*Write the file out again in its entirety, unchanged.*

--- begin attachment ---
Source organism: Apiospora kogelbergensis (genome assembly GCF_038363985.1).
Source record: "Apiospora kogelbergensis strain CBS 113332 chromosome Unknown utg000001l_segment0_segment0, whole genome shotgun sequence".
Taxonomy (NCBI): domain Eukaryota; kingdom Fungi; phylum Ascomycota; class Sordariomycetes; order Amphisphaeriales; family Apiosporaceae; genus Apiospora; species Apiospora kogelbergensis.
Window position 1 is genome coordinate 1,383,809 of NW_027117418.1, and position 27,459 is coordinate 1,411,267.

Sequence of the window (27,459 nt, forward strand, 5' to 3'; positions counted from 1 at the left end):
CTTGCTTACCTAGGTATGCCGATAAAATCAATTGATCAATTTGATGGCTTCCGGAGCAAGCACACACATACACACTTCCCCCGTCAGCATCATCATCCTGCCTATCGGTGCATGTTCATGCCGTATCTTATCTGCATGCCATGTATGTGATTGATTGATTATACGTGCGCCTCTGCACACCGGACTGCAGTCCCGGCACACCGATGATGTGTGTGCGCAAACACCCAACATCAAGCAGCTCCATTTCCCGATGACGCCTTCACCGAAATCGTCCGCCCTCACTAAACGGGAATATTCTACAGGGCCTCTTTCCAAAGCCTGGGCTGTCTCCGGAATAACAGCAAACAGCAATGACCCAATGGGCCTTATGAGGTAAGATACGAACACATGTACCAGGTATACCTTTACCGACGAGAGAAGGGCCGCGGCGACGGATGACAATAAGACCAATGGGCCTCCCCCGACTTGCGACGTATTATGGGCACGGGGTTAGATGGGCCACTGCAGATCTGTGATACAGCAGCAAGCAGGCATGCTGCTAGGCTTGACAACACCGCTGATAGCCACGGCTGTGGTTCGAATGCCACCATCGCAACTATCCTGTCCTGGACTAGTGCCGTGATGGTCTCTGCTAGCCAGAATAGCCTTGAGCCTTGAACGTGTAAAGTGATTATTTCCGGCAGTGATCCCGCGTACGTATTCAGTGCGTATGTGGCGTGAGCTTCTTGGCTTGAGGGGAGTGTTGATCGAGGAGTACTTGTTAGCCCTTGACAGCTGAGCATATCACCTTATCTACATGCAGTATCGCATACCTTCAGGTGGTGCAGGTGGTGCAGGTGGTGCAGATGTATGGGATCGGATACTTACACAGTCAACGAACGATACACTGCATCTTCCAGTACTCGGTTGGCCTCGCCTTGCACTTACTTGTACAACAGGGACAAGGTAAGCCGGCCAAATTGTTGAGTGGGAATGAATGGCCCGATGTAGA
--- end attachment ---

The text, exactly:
Source organism: Apiospora kogelbergensis (genome assembly GCF_038363985.1).
Source record: "Apiospora kogelbergensis strain CBS 113332 chromosome Unknown utg000001l_segment0_segment0, whole genome shotgun sequence".
Taxonomy (NCBI): domain Eukaryota; kingdom Fungi; phylum Ascomycota; class Sordariomycetes; order Amphisphaeriales; family Apiosporaceae; genus Apiospora; species Apiospora kogelbergensis.
Window position 1 is genome coordinate 1,383,809 of NW_027117418.1, and position 27,459 is coordinate 1,411,267.

Sequence of the window (27,459 nt, forward strand, 5' to 3'; positions counted from 1 at the left end):
CTTGCTTACCTAGGTATGCCGATAAAATCAATTGATCAATTTGATGGCTTCCGGAGCAAGCACACACATACACACTTCCCCCGTCAGCATCATCATCCTGCCTATCGGTGCATGTTCATGCCGTATCTTATCTGCATGCCATGTATGTGATTGATTGATTATACGTGCGCCTCTGCACACCGGACTGCAGTCCCGGCACACCGATGATGTGTGTGCGCAAACACCCAACATCAAGCAGCTCCATTTCCCGATGACGCCTTCACCGAAATCGTCCGCCCTCACTAAACGGGAATATTCTACAGGGCCTCTTTCCAAAGCCTGGGCTGTCTCCGGAATAACAGCAAACAGCAATGACCCAATGGGCCTTATGAGGTAAGATACGAACACATGTACCAGGTATACCTTTACCGACGAGAGAAGGGCCGCGGCGACGGATGACAATAAGACCAATGGGCCTCCCCCGACTTGCGACGTATTATGGGCACGGGGTTAGATGGGCCACTGCAGATCTGTGATACAGCAGCAAGCAGGCATGCTGCTAGGCTTGACAACACCGCTGATAGCCACGGCTGTGGTTCGAATGCCACCATCGCAACTATCCTGTCCTGGACTAGTGCCGTGATGGTCTCTGCTAGCCAGAATAGCCTTGAGCCTTGAACGTGTAAAGTGATTATTTCCGGCAGTGATCCCGCGTACGTATTCAGTGCGTATGTGGCGTGAGCTTCTTGGCTTGAGGGGAGTGTTGATCGAGGAGTACTTGTTAGCCCTTGACAGCTGAGCATATCACCTTATCTACATGCAGTATCGCATACCTTCAGGTGGTGCAGGTGGTGCAGGTGGTGCAGATGTATGGGATCGGATACTTACACAGTCAACGAACGATACACTGCATCTTCCAGTACTCGGTTGGCCTCGCCTTGCACTTACTTGTACAACAGGGACAAGGTAAGCCGGCCAAATTGTTGAGTGGGAATGAATGGCCCGATGTAGA